Hobgoblins get 8 Hit Points from their ancestry, are Medium, and have a speed of 25 feet. A hobgoblin speaks Common and Goblin, plus any additional languages they might pick up. Hobgoblins have incredible endurance and are trained for physical discipline, giving them an ability boost to Constitution, and they possess keen minds, getting another ability boost in Intelligence. Like most ancestries, they also get one free ability boost to put in any score. Hobgoblins were originally created from goblins, however, meaning the two ancestries share an ability flaw to Wisdom. With these traits, hobgoblins seem like they’d be perfectly suited to be wizards… if not for the absolute, bone-deep loathing they hold toward almost all magic. Oops!

In fact, hobgoblins hate magic so much that they can choose the Elfbane Hobgoblin ancestry, which can help them resist spells:

Elfbane Hobgoblin. Hobgoblins were engineered long ago from the unreliable and fecund goblins, to be used as an army against the elves. Although the elves ultimately freed the hobgoblins from their bondage, some hobgoblins retain ancestral resistance to magic, which they refer to as “elf magic.” You gain the Resist Elf Magic reaction. RESIST ELF MAGIC (reaction). Trigger: You attempt a saving throw against a magical effect but haven’t rolled yet. Your ancestral resistance to magic protects you. You gain a +1 circumstance bonus to the triggering saving throw. If the triggering effect is arcane, you gain a +2 circumstance bonus instead.

The hobgoblin ancestry entry also suggests some Core Rulebook backgrounds you might choose that are common for those of hobgoblin ancestry, but be sure to also check out specific backgrounds from the Lost Omens World Guide for other appropriate options, such as the Onyx Trader or Goblinblood Orphan backgrounds!

Eleanor Ferron
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Tags: Lost Omens Character Guide Pathfinder Roleplaying Game Pathfinder Second Edition
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Scarab Sages

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Paizo Superscriber; Pathfinder Companion, Pathfinder Accessories Subscriber; Starfinder Charter Superscriber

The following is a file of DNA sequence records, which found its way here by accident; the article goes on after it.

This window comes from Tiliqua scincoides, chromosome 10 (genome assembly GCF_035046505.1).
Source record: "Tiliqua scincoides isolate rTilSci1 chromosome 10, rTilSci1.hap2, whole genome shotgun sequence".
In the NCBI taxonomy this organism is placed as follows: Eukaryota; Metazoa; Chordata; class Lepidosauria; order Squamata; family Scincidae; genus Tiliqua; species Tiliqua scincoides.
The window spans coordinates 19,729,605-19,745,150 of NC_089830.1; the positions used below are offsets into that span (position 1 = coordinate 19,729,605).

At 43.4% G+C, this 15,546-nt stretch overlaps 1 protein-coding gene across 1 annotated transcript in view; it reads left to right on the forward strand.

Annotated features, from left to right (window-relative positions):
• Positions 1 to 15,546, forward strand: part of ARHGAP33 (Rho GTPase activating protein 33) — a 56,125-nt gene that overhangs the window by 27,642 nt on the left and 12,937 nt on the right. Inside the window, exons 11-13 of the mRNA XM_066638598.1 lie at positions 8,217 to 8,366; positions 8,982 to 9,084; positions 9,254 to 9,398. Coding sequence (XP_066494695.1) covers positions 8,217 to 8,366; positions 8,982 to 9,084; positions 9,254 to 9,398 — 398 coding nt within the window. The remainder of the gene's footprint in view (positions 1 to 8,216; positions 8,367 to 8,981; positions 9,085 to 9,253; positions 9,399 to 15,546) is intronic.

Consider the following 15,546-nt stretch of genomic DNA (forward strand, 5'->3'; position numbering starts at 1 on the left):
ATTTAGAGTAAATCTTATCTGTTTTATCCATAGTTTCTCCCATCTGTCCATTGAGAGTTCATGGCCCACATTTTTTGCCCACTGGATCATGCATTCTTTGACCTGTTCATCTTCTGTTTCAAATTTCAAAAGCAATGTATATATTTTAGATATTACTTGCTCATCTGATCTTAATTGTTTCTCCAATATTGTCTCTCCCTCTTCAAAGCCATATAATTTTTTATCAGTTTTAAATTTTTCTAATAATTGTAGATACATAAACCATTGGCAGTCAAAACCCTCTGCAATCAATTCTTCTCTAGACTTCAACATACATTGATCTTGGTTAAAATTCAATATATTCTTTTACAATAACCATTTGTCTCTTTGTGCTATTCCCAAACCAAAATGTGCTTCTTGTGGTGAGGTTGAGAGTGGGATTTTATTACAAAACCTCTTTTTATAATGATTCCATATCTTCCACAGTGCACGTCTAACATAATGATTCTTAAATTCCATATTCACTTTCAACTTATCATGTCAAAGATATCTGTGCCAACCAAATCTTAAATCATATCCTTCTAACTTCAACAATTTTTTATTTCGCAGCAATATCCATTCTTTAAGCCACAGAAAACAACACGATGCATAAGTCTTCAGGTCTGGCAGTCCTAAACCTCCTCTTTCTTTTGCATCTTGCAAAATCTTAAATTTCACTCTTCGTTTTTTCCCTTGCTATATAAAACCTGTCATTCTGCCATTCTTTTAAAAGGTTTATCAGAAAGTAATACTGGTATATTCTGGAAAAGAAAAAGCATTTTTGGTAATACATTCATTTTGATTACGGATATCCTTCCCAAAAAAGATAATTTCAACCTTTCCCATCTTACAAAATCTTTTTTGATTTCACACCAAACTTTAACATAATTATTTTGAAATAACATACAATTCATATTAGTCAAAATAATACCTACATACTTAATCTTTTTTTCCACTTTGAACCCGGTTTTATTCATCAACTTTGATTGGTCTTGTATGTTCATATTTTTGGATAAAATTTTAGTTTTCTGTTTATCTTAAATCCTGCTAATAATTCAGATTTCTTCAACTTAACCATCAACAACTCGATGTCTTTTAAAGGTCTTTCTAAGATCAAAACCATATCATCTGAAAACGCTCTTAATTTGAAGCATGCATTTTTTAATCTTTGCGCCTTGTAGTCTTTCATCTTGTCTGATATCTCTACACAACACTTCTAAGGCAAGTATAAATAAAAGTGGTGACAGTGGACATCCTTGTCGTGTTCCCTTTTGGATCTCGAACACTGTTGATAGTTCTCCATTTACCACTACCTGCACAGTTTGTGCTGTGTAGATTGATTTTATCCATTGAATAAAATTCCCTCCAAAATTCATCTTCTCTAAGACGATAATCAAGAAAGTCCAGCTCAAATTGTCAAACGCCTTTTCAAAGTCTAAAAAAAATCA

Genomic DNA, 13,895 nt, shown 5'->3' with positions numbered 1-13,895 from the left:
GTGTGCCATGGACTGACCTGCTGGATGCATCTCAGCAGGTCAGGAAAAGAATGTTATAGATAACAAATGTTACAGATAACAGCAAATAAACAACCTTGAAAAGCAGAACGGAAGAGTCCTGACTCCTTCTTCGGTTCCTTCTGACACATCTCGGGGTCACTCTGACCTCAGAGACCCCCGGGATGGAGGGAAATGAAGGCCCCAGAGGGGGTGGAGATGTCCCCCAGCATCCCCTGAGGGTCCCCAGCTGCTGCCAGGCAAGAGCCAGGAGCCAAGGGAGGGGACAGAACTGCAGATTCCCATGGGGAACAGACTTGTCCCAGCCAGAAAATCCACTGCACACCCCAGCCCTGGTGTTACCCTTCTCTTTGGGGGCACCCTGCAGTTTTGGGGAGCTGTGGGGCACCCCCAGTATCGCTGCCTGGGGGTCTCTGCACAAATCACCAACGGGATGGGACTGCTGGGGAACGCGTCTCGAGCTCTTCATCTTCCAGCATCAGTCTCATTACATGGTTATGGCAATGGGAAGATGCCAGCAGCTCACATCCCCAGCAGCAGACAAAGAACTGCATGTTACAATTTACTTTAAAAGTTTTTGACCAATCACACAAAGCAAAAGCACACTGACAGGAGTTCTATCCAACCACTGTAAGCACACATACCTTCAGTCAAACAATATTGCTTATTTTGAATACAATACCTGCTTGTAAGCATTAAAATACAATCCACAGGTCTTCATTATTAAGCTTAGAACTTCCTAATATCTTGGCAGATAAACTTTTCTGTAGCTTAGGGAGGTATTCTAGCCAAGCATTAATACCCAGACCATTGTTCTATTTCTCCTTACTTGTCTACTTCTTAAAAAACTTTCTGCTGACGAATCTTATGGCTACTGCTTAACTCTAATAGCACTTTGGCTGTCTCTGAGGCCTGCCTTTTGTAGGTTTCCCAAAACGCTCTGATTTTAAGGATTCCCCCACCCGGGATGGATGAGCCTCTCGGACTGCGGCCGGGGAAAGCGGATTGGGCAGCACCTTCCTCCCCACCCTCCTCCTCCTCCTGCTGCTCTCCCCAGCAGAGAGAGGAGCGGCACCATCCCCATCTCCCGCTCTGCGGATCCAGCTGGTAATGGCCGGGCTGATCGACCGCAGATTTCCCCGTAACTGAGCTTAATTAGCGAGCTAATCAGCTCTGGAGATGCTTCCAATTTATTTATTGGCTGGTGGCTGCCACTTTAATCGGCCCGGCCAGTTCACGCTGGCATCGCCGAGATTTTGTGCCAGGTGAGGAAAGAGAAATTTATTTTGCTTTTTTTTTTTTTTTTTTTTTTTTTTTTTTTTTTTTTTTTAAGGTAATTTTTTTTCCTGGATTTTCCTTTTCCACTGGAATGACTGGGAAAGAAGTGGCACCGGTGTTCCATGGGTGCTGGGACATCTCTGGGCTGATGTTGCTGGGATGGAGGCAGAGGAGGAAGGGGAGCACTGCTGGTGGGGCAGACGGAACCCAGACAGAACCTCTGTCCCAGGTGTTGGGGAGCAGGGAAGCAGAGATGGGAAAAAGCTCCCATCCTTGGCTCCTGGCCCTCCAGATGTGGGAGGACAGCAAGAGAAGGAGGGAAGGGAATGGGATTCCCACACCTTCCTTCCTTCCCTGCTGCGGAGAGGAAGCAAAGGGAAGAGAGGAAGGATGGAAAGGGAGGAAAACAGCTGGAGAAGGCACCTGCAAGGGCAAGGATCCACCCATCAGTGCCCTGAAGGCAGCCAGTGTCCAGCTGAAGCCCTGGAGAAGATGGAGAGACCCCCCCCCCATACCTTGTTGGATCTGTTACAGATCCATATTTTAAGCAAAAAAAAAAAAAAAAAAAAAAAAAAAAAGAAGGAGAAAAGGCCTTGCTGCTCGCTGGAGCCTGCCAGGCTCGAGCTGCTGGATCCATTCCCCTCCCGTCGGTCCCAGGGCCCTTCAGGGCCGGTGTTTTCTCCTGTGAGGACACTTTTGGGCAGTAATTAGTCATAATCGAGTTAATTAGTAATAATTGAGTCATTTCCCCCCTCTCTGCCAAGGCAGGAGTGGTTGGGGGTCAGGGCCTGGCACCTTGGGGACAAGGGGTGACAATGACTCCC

Hobzah!


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Interesting, I dig this. Glad the "canon" ending for Ironfang Invasion was the more peaceful option. Depending on who knows about the Onyx Citadel and its portal-making abilities could really shake up the geo-politics of Western Avistan.

Silver Crusade

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Pathfinder Companion, Starfinder Adventure Path, Starfinder Roleplaying Game, Starfinder Society Subscriber; Pathfinder Roleplaying Game Superscriber

Awesome!


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Pathfinder Battles Case Subscriber; Pathfinder Pathfinder Accessories, Starfinder Roleplaying Game, Starfinder Society Subscriber; Pathfinder Roleplaying Game Superscriber

I'm digging the idea of Uncommon ancestries.


Pathfinder Adventure Path, Lost Omens, Starfinder Adventure Path, Starfinder Roleplaying Game Subscriber

I LOVE the art for the Kaoling hobber.


Pathfinder Roleplaying Game Superscriber

This is sweeet! Looking forward to this book a lot!


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I wonder if travelers can pay a hefty fine to use their paths and cross between Avistan and Tian Xia? It certainly is in my home game now.

Dark Archive

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I am of mixed mind.
I like that you can play hobgoblins - the more races the better, but the number of goblinoids that have become good or neutral story-wise is very high:
-Goblins
-Orcs (parts of the Hold of Belkzen, Urgir i think)